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The importance of lawyers’ professionalism and sensitivity on social media

It is a peculiar quirk of the criminal defence industry, that there has always been a sizeable minority of lawyers who have felt the need to sing their every success from the rooftops.  Of course, there is nothing inherently wrong with highlighting a law firm's high-profile successes.  It is good marketing and helps prospective clients to make informed decisions.  However, with some criminal law firms the bar is incredibly low: for example, for many years a number of law firms have published stories such as "[firm] secures acquittal in GBH trial" on their homepages.  Those connected to more than a handful of criminal lawyers on social media, will have noted that 'acquittal bragging' is not limited to solicitors.  It is quite common to see a barrister boasting on LinkedIn or Twitter that, say, they "...are pleased to announce that [they] have just obtained a two-hour acquittal in a seven-handed conspiracy to defraud".

Criminal defence lawyers provide an important role in society: ensuring the state is held to account and that those accused of criminality (whose liberty and reputation is at stake) receive a fair trial.  The vast majority of them work tirelessly often for inadequate financial reward.  In their careers they will encounter incompetency, sharp practice and possibly even serious misfeasance.  The risk they face is falling into a habit of seeing the investigators and prosecutors as the enemy, and nearly every prosecution as somehow being unjust.  The correct approach is of course - like any area of litigation - to treat an opponent with respect (even if they do not deserve it), to consider each case on its merits, advise a client accordingly and then do one's best to achieve the best outcome.

It is a sad fact of life that crime does occur and needs to be investigated and prosecuted.  Whilst a criminal defence lawyer's duties are to their client, regard must be had to the victims of crimes who, in the above examples, may have suffered life-changing injuries or lost their life savings.  The fact that a jury is not satisfied beyond a reasonable doubt that a particular defendant is criminally liable, obviously does nothing to change that.

So whilst the criminal defence lawyers discharge an important function in properly testing prosecution cases and advancing their clients' defences, it is important that they are mindful of what they say publicly about a case and the way in which they do it.  It is particularly crucial that they will not be perceived as boasting about "getting a client off".  This obviously undermines public trust and confidence in both the profession and the criminal justice system.  It is also important that lawyers consider whether reports of acquittals are in good taste.  In one example, a couple of years ago a criminal defence lawyer bragged on social media about having "won an acquittal" of a client accused of animal cruelty by covering a bird table in superglue.  There was nothing of legal note about the summary trial and the case had received no press coverage.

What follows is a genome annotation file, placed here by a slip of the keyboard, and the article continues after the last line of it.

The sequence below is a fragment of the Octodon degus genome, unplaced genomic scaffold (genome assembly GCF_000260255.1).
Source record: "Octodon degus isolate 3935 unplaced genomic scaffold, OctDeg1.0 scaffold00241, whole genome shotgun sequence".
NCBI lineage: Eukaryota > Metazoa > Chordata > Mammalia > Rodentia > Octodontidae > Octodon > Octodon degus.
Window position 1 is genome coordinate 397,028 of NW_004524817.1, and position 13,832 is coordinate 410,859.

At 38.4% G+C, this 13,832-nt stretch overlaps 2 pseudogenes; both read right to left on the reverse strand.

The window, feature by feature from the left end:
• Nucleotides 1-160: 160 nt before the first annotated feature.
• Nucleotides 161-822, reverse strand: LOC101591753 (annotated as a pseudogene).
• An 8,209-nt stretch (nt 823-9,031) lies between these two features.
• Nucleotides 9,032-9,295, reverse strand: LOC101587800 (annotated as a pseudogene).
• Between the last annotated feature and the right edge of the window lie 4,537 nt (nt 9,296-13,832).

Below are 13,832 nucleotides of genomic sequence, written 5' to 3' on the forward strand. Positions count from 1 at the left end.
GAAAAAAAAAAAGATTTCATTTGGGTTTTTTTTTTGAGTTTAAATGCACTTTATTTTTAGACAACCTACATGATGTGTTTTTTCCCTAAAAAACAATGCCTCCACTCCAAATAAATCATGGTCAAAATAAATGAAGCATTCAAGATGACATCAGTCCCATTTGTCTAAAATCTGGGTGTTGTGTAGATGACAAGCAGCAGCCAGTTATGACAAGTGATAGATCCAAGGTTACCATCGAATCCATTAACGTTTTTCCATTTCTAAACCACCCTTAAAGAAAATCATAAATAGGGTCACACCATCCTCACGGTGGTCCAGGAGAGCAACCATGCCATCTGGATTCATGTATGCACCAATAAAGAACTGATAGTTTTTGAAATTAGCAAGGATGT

Putting aside one's personal views, regulators have made it clear that lawyers may face sanctions for inappropriate or insensitive publications on social media.  A recent example is the action taken by the Solicitors Regulation Authority (SRA) against Harmal Singh Paul which ended in a regulatory settlement agreement.  Mr Paul had posted 130 comments on social media over a course of a year when he attended a police station, prison or court, often stating where he was and the criminal charge he was there to advise on.  These included “From Attempted Murder at Smethwick” followed by two emoji icons to depict crying with laughter, “DV [Domestic Violence]…Christmas Coming Up…What you Expect”, “Drugs”. When another person commented “What kind? Lol x”, Mr Paul responded “Not From the Pharmacy That’s For Sure pmsl” followed by various emoji icons depicting crying with laughter, and “Sexual Assault” followed by two emoji icons with a sad face and a tear.  As practitioners should be aware, the regulator's power to sanction solicitors for conduct that is deemed unbefitting of a solicitor on social media extends beyond statements made about professional matters, even where seemingly they have the moral high ground (see, for instance, the sanction imposed on solicitor Mark Lewis by the Solicitors' Disciplinary Tribunal (SDT)).

Again, there is nothing fundamentally wrong with lawyers publishing their successes and in high profile cases it will often be in a client's - and, indeed, societal - interests to report the fact of an acquittal.  However, careful regard should be paid to the manner in which success is reported, in particular where there is an innocent victim.  If as a profession we disregard this seemingly common sense principle, then we harm our reputation and give fuel to lawyer-bashers.  Criminal lawyers have had it hard enough already over recent decades and this is something they can ill-afford.


Legal Disclaimer

Articles are intended as an introduction to the topic and do not constitute legal advice.